A variety of choice thoughts from my internet  reading the past two weeks:

From Peggy Noonan’s scathing article about the Bush Adminstration’s treatment of Conservatives:

Now conservatives and Republicans are going to have to win back their party. They are going to have to break from those who have already broken from them. This will require courage, serious thinking and an ability to do what psychologists used to call letting go. This will be painful, but it’s time. It’s more than time.

The olfactory glands, it turns out, may be more important than you think.  From a book review by Lauren Winner:

Some of Harvey’s most revelatory insights come when she connects Christian discourses about olfactory piety with politics. It’s no coincidence, she argues, that both a lavishly olfactory piety and an ascetical discourse filled with warnings about sensory knowing emerged in the Constantinian era. The impulse to ground an epistemology in smell, and the impulse to caution against sensory excess, were both, in part, responses to Christianity’s new political position. Christians’ increasing comfort with extravagantly sensory liturgical practices reflected not simply an innocent embrace of God’s good creation but also a theological and ideological commitment to “a public and imperial order that saw the Empire as God’s earthly kingdom.” Likewise, the ascetic’s cautionary note destabilized the cozy relationship between church and empire: asceticism warned Christians against getting too comfortable in this world of political power and social prestige. Harvey’s astute reading of the intertwining of politics and piety at the interstices of empire is not without resonance for American Christians today.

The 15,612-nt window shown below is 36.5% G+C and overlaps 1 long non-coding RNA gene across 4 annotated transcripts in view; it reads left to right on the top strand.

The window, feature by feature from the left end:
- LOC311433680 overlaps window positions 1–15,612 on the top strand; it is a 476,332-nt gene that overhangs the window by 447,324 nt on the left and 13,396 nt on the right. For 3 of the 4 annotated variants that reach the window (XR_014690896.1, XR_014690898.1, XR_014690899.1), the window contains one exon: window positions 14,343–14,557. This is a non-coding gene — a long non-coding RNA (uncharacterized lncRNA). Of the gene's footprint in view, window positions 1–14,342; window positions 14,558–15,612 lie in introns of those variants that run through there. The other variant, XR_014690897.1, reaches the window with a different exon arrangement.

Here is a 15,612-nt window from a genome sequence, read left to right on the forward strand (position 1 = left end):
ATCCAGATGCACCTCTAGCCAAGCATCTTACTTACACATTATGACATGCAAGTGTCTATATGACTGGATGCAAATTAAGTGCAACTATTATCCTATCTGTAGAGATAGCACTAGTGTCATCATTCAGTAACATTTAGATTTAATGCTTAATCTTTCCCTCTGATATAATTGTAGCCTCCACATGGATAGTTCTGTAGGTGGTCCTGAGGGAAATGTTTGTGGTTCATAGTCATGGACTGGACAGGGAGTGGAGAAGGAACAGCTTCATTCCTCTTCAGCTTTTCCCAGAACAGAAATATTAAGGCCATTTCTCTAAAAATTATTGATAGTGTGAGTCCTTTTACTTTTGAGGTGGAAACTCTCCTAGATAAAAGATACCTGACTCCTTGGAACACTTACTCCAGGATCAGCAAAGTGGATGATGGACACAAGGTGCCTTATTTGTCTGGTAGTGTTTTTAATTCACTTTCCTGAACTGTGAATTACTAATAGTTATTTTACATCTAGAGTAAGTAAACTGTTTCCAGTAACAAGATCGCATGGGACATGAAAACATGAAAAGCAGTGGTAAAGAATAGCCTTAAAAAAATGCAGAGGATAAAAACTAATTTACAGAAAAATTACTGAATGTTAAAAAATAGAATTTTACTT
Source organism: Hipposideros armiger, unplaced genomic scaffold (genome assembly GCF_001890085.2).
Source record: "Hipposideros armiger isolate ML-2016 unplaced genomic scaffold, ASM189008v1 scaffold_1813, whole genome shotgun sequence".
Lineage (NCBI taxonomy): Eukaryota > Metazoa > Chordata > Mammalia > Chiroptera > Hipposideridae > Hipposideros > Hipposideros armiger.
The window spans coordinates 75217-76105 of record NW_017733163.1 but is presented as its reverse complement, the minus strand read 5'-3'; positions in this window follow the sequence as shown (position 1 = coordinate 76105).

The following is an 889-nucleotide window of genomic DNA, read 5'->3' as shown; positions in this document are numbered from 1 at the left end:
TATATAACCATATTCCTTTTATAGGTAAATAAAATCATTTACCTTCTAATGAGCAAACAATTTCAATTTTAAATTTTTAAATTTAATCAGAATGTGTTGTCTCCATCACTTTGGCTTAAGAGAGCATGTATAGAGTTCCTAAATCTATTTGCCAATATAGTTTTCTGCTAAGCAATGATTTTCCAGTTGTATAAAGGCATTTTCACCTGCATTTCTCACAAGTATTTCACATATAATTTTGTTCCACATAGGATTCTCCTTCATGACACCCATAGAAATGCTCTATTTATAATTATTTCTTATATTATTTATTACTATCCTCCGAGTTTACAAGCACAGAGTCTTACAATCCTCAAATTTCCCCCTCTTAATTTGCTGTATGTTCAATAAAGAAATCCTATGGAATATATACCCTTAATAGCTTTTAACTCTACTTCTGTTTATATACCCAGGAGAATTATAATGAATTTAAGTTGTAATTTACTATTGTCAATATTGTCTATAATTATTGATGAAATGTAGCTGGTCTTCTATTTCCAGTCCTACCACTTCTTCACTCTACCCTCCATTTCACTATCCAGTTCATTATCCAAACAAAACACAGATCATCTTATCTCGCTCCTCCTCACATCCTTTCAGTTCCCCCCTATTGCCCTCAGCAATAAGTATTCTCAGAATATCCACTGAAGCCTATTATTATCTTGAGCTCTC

You’ve seen it everywhere, but probably haven’t noticed.  It’s the icon of the modern world:  Helvetica.

Ultimately, Helvetica is a cipher–and this is the key to its success. It can be authoritative or ironic, sober or idealistic, corporate or cozy. It’s the tofu of typefaces: bland in itself but ready to absorb whatever flavors you add to it. It’s clean, legible, and well-designed, but its real power lies in its uncanny mutability.

And finally, for the broken hearted among us comes this gem by Dawn Eden:

Really, the most obvious reason for why one would have to go through a breakup, as with any pain, is to be better able to console others. As to why such pain should exist in the first place, well, there’s the first few chapters of Genesis to explain that one. Better yet, there’s the non-explanation given by the Book of Job, of which G.K. Chesterton said, “The refusal of God to explain His design is itself a burning hint of His design. The riddles of God are more satisfying than the solutions of man.”

Print Friendly, PDF & Email

Posted by Matthew Lee Anderson

Matthew Lee Anderson is the Founder and Lead Writer of Mere Orthodoxy. He is the author of Earthen Vessels: Why Our Bodies Matter to our Faith and The End of Our Exploring: A Book about Questioning and the Confidence of Faith. Follow him on Twitter or on Facebook.

Leave a reply

Your email address will not be published. Required fields are marked *